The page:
India’s central bank is on track for at least one, if not more, rate cuts in the near future, J.P. Morgan Chief Emerging Markets Economist Jahangir Aziz said Friday.
The Reserve Bank of India on Thursday slashed interest rates for the third time this year.
The RBI cut its policy repo rate, or the rate at which it lends to banks, by 25 basis points (bps) from 6% to 5.75%. The central bank also changed its stance from neutral to an easing bias, otherwise known as an accommodative policy.
An accommodative policy implies that the central bank is trying to encourage spending by making it cheaper for companies and households to borrow, in a bid to foster growth in the economy.
India’s central bank said in its monetary policy statement that external risks include the ongoing U.S.-China trade war as well as a slowdown in the domestic economy.
“The RBI has shown its easing bias, so whatever data that will come in, the RBI is going to look at it with those lenses,” Aziz told CNBC’s “Squawk Box ” on Friday. “Therefore, our sense is at least one more cut — and maybe more, or more likely more.”
Recent data showed a notable slowdown in growth for the January to March period. With a lower-than-expected 5.8% expansion for the quarter, India fell behind China’s pace of 6.4% for the same period. At the same time, unemployment rate in the country is at a 45-year high.
J.P. Morgan is not the only one expecting more rate cuts in India.
Citi economists wrote in a note on Thursday that the RBI could deliver another rate reduction as early as August, and that the monetary policy committee members now appear to agree on the importance of stimulating growth in a benign inflation environment.
“Although the RBI changed the stance to ‘accommodative,’ we assess that there is room for one more 25bps rate cut in the Aug policy,” they wrote, adding that rate cuts beyond that would depend on the “continuance of low inflation and low growth.”
Meanwhile, ANZ Research economists predicted three more rate cuts of 25 basis points each over the next six months. “Given little room on the fiscal side we expect monetary policy to continue to do the heavy lifting to revive demand,” ANZ economists wrote.
J. P. Morgan’s Aziz pointed out there’s a major liquidity problem in India right now — especially in the shadow banking sector.
He explained that by allowing the liquidity problem to fester in India’s non-bank financial sector, the situation is increasingly turning into a solvency problem — which means it is becoming more of a matter of struggling non-banking financial companies and their ability to meet long-term debt and financial obligations.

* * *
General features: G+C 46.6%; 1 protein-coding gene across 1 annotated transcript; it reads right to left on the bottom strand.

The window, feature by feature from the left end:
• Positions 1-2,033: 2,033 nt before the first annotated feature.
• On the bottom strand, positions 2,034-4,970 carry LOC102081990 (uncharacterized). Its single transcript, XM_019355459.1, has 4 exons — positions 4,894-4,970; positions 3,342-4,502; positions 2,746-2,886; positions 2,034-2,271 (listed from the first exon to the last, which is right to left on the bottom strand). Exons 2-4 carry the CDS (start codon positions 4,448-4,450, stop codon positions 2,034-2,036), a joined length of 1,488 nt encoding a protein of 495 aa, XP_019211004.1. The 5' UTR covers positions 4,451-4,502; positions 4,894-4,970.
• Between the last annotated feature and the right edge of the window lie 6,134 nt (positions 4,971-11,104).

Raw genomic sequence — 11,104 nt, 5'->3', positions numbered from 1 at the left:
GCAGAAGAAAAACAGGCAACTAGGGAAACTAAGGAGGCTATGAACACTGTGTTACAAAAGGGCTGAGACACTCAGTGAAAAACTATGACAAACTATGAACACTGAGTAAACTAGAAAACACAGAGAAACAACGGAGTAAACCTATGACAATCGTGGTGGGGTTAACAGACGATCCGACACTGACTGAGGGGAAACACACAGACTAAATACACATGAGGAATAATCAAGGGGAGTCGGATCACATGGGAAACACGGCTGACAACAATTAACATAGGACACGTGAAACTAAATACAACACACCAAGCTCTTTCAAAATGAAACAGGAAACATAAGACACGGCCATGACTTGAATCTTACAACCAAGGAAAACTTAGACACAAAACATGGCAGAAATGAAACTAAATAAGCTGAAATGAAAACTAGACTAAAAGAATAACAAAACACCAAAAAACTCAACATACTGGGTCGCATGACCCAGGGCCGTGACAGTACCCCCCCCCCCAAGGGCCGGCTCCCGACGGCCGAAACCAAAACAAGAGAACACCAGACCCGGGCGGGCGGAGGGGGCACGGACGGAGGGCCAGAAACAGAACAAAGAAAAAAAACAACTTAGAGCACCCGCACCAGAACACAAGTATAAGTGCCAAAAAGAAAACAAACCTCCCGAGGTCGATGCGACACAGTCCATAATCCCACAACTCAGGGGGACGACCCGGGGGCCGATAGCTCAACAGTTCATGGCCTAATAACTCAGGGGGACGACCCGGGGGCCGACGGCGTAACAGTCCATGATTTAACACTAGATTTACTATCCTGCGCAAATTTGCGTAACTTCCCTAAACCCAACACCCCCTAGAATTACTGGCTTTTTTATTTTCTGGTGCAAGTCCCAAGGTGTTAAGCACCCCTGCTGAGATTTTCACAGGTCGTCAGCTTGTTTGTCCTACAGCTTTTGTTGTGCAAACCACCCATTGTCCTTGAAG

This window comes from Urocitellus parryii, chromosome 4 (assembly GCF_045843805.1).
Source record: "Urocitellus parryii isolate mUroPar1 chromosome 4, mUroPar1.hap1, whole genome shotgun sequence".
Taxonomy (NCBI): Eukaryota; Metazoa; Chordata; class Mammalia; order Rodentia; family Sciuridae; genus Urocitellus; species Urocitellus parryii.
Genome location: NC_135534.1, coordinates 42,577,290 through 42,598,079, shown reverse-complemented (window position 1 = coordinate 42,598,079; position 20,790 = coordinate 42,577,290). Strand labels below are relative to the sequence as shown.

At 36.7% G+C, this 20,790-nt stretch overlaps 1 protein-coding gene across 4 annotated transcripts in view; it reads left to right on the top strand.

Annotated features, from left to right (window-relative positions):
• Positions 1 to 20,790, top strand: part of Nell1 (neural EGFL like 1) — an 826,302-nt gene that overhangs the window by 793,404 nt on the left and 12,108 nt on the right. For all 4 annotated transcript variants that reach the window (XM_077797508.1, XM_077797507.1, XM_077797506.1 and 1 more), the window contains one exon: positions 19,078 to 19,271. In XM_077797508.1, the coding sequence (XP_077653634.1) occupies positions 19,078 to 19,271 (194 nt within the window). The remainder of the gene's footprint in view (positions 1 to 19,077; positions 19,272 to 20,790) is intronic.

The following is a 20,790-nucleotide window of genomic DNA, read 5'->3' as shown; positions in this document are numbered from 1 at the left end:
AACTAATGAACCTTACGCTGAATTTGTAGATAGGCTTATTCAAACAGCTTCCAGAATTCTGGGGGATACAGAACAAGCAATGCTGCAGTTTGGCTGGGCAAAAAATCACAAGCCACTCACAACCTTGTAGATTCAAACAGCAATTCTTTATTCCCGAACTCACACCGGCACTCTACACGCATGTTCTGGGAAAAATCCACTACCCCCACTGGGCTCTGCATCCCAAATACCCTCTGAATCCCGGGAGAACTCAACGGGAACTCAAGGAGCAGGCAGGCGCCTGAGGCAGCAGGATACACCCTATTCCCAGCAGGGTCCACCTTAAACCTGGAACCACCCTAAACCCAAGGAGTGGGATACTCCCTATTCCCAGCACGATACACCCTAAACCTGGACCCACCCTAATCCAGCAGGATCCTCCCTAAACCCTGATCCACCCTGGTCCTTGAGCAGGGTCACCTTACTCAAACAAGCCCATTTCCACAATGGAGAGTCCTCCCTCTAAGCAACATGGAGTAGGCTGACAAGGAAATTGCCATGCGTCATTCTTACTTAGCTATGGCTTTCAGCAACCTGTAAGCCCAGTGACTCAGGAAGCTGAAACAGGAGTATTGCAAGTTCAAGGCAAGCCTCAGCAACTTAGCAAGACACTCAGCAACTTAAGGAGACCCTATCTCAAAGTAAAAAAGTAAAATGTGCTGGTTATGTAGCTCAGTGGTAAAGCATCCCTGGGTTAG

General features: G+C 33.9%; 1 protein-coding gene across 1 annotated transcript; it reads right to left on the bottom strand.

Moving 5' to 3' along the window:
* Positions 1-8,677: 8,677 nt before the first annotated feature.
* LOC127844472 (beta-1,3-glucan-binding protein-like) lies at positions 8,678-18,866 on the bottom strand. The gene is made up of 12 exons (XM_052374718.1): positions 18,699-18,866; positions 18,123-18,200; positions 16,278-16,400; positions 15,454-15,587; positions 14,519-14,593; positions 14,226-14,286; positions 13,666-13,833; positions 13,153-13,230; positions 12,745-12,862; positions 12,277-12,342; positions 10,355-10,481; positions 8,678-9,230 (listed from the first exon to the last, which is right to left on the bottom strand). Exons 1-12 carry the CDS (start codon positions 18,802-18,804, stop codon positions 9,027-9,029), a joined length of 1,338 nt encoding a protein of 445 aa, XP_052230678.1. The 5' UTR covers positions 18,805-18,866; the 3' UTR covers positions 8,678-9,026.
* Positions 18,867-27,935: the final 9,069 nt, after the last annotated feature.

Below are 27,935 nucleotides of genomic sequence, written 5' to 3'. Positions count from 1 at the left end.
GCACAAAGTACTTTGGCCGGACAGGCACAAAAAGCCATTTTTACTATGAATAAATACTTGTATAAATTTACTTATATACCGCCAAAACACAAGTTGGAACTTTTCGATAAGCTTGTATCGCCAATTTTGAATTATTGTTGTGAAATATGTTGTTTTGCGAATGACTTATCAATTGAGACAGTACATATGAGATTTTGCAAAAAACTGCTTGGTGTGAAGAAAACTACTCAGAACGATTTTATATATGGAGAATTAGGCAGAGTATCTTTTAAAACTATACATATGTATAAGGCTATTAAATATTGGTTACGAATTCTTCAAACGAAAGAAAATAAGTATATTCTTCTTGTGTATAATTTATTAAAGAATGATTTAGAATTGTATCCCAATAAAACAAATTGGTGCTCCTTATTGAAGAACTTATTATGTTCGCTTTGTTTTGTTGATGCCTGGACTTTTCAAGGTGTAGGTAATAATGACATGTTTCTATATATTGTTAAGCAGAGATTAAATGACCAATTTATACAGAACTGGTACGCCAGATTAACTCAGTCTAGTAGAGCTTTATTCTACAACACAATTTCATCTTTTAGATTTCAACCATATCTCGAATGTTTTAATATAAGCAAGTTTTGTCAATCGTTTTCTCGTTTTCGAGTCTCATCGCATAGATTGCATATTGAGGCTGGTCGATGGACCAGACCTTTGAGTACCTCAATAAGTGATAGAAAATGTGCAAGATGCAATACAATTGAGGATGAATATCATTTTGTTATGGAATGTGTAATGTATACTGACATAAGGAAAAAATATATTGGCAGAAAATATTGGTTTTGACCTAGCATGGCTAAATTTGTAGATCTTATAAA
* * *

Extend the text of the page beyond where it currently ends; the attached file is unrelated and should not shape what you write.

An Indian naval officer walks past the logo of India’s central bank, the Reserve Bank of India (RBI), in Mumbai on November 9, 2016.
Punit Paranjpe | AFP | Getty Images
In light of a banking crisis that slowed lending in India over the last several years, non-banking financial companies became important financiers to millions of small- and medium-sized businesses as well as individuals.
The crisis in the shadow-banking sector came to light when the Infrastructure Leasing and Financial Services, a major infrastructure financing and construction company, defaulted on its debt obligations multiple times, leading the government to intervene. Reuters reported that the company has a total debt of 910 billion rupees ($12.97 billion) and is trying to sell its assets to repay them.
More recently, the Indian unit of ratings agency S&P, cut the short-term credit rating of another non-banking financial company, Dewan Housing Finance Corp, to default. That prompted further concerns in the market.
“I think the need of the hour is to resolve the liquidity problem,” Aziz said, adding that if the shadow banking sector issues turned into a solvency problem, then it could be a sizable one.
During a press conference, RBI Governor Shaktikanta Das said the central bank is “very closely monitoring” the situation in the shadow banking sector and that the RBI “will not hesitate” to take steps necessary for ensuring financial stability.